Monday, August 2, 2010

Pre-EJB 3.0 Enterprise Bean

An enterprise bean is a server-side software component that can be deployed in a distributed multi-tiered environment, and it will remain that way going forward. Anyone who has worked with Enterprise JavaBeans technology before knows that there are three types of beans - session beans, entity beans, and message-driven beans. Historically an EJB component implementation has neven been contained in a single source file; a number of files work together to make up an implementation of an enterprise bean. Let us briefly go through these EJB implementation artifacts:

1) Enterprise bean class

The primary part of the bean used to be the implementation itself - which contained the guts of your logic - called the enterprise bean class. This was simply a Java class that conformed to a well-defined interface and obeyed certain rules. For instance, the EJB specification defined a few standard interfaces forced your bean class had to implement. Implementing these interfaces forced your bean class to expose certain methods that all bean must provide, as defined by the EJB component model. The EJB container called these required methods to manage your bean and alert your bean to significant events. The most basic interface that all of the session, entity and message-driven bean classes implemented is the javax.ejb.EnterpriseBean interface. This interface served as a marker interface, meaning that implementing this interface indicated that your class was indeed an enterprise bean class. Session beans, entity beans, and message-driven beans each had more specific interfaces that extended the component interface javax.ejb.EnterpriseBean, viz. javax.ejb.SessionBean, javax.ejb.EntityBean, and javax.ejb.MessageDrivenBean.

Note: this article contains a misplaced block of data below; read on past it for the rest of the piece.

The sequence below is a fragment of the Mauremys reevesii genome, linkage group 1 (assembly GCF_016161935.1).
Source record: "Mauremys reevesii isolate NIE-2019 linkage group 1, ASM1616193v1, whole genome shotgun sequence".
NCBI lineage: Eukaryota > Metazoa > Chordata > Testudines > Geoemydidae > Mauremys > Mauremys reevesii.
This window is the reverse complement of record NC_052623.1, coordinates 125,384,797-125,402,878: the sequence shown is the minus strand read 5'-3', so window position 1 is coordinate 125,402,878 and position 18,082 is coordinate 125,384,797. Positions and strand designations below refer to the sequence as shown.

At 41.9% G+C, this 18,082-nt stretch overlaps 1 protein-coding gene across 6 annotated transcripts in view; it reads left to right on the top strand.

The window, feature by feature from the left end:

2) EJB Object

When a client wants to use an instance of an enterprise bean class, the client never invokes the method directly on an actual bean instance. Rather, the invocation is intercepted by the EJB container and then delegated to the bean instance. By intercepting requests, the EJB container can provide middleware services implicitly. Thus, the EJB container acted as a layer of indirection between the client code and the bean. This layer of indirection manifested itself as a single network-aware object called the EJB object. The container would generate the implementation of javax.ejb.EJBObject or javax.ejb.EJBLocalObject, depending on whether the bean was local or remote, that is whether it supported local or remote clients, at deployment time.

3) Remote interface

A remote interface, written by the bean provider, consisted of all the methods that were made available to the remote client of the bean.These methods usually would be business methods that the bean provider wants the remote clients of the bean to use. Remote interfaces had to comply with special rules that EJB specification defined. For example, all remote interfaces must be derived from the javax.ejb.EJBObject interface. The EJB object interface consisted of a number of methods, and the container would implement them for you.